Around the same time, Barcelona canceled a deal with NFT company Ownix after the club discovered that executives from the firm were facing sexual assault and fraud charges.

Football: Financially flush, morally bankrupt

Critics like Calladine believe there is a real risk of ordinary fans losing significant amounts of money by investing in cryptocurrency through its association with football. He says demand for tokens is especially strong in football-dominated places like Brazil and Turkey, where there are also considerable economic problems.

“It only exists to suck out people’s money, using football as a way of giving it some credibility,” he says of the fan token model.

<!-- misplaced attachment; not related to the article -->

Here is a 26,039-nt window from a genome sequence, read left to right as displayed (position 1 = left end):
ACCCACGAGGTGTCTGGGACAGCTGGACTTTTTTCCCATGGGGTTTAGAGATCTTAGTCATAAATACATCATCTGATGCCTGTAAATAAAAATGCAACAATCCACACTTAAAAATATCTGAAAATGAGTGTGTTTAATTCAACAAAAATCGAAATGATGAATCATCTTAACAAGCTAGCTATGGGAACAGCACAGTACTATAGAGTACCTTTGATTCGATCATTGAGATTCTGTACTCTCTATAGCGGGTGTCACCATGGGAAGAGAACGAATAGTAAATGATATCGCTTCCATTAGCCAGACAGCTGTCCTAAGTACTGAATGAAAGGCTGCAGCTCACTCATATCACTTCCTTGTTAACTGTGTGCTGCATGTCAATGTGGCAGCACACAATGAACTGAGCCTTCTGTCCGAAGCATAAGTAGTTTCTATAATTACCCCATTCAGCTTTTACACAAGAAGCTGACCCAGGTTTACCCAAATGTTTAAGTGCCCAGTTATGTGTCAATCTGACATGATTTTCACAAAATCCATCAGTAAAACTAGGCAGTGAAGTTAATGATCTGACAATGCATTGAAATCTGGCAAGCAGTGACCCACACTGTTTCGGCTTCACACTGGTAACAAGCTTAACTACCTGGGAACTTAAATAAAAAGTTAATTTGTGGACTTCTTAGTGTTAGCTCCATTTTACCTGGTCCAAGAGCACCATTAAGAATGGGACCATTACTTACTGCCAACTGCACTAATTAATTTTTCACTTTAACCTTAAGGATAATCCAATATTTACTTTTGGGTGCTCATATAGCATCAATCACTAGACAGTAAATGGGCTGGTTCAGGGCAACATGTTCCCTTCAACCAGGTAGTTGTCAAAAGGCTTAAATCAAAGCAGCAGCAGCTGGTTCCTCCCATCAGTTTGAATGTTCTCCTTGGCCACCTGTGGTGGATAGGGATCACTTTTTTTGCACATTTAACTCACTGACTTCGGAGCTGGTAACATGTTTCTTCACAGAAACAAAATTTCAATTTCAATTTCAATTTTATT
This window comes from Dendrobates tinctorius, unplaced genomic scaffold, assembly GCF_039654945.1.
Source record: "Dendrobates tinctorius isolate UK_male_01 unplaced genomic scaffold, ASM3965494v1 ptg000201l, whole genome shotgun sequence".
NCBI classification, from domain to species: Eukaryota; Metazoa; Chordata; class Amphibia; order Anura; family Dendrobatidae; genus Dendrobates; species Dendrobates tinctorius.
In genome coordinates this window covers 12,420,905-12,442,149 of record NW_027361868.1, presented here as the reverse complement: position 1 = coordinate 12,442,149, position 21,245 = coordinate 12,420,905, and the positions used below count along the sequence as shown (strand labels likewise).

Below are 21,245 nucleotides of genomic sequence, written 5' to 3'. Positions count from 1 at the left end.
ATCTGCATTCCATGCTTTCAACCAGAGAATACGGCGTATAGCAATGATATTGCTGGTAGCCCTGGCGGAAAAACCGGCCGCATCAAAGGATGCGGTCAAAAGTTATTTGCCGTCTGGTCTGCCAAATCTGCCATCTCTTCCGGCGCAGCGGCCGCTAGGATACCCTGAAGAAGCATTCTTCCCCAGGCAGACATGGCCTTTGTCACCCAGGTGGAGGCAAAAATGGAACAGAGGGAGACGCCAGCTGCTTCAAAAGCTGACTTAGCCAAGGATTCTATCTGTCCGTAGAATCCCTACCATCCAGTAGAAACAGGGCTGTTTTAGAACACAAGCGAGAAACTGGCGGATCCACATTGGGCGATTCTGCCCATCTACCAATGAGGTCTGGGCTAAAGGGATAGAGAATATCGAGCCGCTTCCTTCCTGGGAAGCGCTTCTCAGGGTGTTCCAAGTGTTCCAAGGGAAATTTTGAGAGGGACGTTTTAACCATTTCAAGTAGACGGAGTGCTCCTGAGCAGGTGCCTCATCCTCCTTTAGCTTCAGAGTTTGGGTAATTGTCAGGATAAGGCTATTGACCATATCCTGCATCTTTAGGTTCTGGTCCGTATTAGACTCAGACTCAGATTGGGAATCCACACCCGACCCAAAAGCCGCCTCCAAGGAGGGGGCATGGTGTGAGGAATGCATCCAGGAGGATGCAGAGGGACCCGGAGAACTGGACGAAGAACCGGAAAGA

English club Arsenal recently had two ad campaigns for fan tokens banned by the UK’s advertising regulator as it said the club was “taking advantage of consumers’ inexperience or credulity, trivializing investment in cryptoassets, misleading consumers over the risk of investment and not making it clear the ‘token’ was a crypto asset.”

Calladine is hopeful that a growing sense of urgency around the issue could lead to a regulatory crackdown. However, he points to English football’s deep existing commercial relationship with gambling firms, and other controversial issues like Saudi Arabia’s recent takeover of Newcastle United, as examples of how the industry tends to absolve itself of moral responsibility once money is at stake.

“It’s a marriage made in heaven between the amorality and money hunger of football and the chancers of the cryptoworld,” he said. “You can see how happily they dance together.”